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Dr. Lai, Shih-Lei (Ben)

Assistant Research Fellow
  • 886-2-27899019 (N611) (Lab)
  • 886-2-26523057 (Office)

  • Cardiovascular development and regeneration
  • Cardioimmunology: Inflammation and Immunity in Cardiovascular Disease
  • Developmental genetics in fish models for human diseases

Education and Positions:
  • Ph.D., National Taiwan University

    Postdoc, National Taiwan University

    Postdoc, Max Planck Institute for Heart and Lung Research

Highlight Detail

Comparative single-cell profiling reveals distinct cardiac resident macrophages essential for zebrafish heart regeneration

Dr. Lai, Shih-Lei (Ben)
eLife, Jul 27, 2023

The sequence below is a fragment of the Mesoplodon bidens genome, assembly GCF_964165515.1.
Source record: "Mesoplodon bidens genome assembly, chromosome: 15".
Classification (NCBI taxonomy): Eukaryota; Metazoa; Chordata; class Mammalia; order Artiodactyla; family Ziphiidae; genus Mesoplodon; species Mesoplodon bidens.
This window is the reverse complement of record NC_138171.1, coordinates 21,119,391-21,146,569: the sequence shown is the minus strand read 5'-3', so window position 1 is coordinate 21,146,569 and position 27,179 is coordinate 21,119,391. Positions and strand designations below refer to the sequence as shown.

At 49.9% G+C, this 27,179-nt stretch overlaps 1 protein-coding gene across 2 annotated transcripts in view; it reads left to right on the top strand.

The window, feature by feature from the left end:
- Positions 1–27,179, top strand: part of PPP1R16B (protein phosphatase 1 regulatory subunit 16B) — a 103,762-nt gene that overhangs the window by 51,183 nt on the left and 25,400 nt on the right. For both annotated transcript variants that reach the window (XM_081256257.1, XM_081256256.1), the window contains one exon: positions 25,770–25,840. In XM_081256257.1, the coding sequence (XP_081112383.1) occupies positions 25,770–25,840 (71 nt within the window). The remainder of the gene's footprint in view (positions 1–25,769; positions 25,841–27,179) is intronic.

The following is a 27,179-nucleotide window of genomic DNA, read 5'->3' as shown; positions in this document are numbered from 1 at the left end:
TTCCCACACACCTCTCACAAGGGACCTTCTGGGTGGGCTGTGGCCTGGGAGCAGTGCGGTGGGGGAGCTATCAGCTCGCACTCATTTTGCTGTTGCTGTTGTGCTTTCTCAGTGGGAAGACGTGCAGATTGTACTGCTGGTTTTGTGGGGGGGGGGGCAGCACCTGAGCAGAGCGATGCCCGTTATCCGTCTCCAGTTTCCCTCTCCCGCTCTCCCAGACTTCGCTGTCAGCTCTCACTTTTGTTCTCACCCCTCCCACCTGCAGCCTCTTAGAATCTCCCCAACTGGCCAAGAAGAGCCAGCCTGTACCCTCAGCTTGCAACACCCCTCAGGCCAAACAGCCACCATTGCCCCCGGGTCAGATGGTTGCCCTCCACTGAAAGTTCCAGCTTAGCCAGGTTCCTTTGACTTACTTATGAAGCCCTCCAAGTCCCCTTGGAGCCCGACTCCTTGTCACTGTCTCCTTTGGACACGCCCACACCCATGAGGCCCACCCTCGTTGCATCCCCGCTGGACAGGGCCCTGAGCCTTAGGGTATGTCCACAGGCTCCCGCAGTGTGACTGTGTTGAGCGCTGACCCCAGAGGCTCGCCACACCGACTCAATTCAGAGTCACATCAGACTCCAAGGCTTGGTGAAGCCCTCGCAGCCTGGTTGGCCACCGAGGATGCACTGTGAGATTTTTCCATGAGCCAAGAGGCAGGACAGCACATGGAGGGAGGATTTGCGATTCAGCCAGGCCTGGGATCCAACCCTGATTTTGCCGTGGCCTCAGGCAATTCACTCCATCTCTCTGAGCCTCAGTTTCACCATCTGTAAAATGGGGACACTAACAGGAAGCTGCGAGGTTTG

Zebrafish exhibit a robust ability to regenerate their hearts following injury, and the immune system plays a key role in this process. We previously showed that delaying macrophage recruitment by clodronate liposome (–1d_CL, macrophage-delayed model) impairs neutrophil resolution and heart regeneration, even when the infiltrating macrophage number was restored within the first week post injury (Lai et al., 2017). It is thus intriguing to learn the regenerative macrophage property by comparing these late macrophages vs. control macrophages during cardiac repair. Here, we further investigate the mechanistic insights of heart regeneration by comparing the non-regenerative macrophage-delayed model with regenerative controls. Temporal RNAseq analyses revealed that –1d_CL treatment led to disrupted inflammatory resolution, reactive oxygen species homeostasis, and energy metabolism during cardiac repair. Comparative single-cell RNAseq profiling of inflammatory cells from regenerative vs. non-regenerative hearts further identified heterogeneous macrophages and neutrophils, showing alternative activation and cellular crosstalk leading to neutrophil retention and chronic inflammation. Among macrophages, two residential subpopulations (hbaa+ Mac and timp4.3+ Mac 3) were enriched only in regenerative hearts and barely recovered after +1d_CL treatment. To deplete the resident macrophage without delaying the circulating macrophage recruitment, we established the resident macrophage-deficient model by administrating CL earlier at 8 d (–8d_CL) before cryoinjury. Strikingly, resident macrophage-deficient zebrafish still exhibited defects in revascularization, cardiomyocyte survival, debris clearance, and extracellular matrix remodeling/scar resolution without functional compensation from the circulating/monocyte-derived macrophages. Our results characterized the diverse function and interaction between inflammatory cells and identified unique resident macrophages prerequisite for zebrafish heart regeneration.